Governor Brown calls for better deal for prison guards
April 20, 2011
California Gov. Jerry Brown negotiated a contract with the politically powerful prison guards’ union that lets guards bank an unlimited amount of vacation time they get paid for when they retire at a substantial cost to taxpayers, a legislative analyst said Tuesday. [BloombergBusinessWeek]
The average correctional officer already has nearly 19 weeks of accumulated leave time, currently valued at $600 million. Adding more time will cost the state in the long run, said fiscal and policy analyst Nick Schroeder to Bloomberg Business Week, though he couldn’t say how soon or how much.
Former Republican Gov. Arnold Schwarzenegger battled the union, imposing a contract in 2006 that eliminated many of the concessions negotiated by his predecessor Gray Davis.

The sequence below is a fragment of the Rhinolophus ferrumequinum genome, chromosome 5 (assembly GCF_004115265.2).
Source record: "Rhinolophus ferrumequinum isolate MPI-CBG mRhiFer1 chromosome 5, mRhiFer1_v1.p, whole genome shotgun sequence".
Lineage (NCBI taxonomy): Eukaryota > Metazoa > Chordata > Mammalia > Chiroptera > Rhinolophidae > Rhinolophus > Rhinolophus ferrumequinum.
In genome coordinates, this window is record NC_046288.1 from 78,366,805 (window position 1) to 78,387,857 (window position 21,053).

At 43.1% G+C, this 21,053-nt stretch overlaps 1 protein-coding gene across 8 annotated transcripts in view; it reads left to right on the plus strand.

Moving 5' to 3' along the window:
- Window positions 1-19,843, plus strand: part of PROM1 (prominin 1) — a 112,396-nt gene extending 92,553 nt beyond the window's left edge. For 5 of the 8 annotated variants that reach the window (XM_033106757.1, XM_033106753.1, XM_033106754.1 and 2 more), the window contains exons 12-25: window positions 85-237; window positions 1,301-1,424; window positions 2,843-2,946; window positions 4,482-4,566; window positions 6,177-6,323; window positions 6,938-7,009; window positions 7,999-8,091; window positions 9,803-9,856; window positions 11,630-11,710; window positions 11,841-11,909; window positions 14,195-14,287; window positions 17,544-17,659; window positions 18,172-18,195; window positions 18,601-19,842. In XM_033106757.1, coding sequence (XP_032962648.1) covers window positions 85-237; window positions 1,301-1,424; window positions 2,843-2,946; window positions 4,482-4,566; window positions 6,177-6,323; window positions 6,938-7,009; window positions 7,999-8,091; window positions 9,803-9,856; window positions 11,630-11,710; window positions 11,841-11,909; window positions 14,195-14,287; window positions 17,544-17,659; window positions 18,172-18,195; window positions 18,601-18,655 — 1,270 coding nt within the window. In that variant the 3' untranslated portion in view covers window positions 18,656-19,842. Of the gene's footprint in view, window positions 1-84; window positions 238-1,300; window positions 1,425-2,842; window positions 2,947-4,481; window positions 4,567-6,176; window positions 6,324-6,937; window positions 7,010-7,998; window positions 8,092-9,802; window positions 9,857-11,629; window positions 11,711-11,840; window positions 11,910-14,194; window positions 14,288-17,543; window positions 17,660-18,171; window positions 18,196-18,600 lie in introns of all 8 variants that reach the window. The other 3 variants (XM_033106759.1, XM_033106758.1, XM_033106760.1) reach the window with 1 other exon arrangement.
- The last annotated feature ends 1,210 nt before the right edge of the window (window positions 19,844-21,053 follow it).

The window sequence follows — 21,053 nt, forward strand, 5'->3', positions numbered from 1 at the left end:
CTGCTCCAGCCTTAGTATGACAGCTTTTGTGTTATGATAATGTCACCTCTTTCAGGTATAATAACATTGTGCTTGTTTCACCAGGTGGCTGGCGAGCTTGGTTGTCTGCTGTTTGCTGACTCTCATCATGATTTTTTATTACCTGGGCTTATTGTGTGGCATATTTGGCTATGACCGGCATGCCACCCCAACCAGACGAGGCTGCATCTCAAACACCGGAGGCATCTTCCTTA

The 30,000 member union backed Brown’s campaign for governor.
Accumulated leave time is currently limited to 80 days for prison guards and most other state employees.
The pending contract, which is waiting approval of the legislature, gives guards more than eight weeks off work annually, making it more likely they will bank time to be paid out on retirement, according to the legislative analysis.
Last year, the Department of Corrections and Rehabilitation paid out nearly $100 million in unused leave time. The analysis said a much larger bill could come due soon: more than one-third of the guards are more than 46 years old, and most qualify to retire at age 50.
Davis agreed to the contract shortly before he was recalled from office in 2003. Schwarzenegger used the union as an example of public employee unions with too many perks and too much power.